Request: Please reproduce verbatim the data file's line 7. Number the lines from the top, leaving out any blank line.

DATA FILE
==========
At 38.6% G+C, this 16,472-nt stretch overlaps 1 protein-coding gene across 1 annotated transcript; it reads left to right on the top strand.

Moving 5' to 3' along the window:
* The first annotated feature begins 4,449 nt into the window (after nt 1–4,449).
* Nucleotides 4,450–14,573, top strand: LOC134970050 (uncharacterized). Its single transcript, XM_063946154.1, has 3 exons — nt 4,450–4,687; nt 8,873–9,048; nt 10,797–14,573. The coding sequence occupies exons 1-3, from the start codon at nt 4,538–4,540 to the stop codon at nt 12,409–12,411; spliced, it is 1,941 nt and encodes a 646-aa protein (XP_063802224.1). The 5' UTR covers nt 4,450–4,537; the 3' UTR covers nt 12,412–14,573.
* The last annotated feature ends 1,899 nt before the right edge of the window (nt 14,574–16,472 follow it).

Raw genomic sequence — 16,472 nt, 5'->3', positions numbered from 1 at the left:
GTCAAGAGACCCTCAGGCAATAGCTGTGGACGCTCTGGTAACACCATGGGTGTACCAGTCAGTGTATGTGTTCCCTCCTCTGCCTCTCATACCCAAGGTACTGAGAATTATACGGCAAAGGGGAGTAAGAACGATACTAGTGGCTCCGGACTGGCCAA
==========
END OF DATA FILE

GTCAAGAGACCCTCAGGCAATAGCTGTGGACGCTCTGGTAACACCATGGGTGTACCAGTCAGTGTATGTGTTCCCTCCTCTGCCTCTCATACCCAAGGTACTGAGAATTATACGGCAAAGGGGAGTAAGAACGATACTAGTGGCTCCGGACTGGCCAA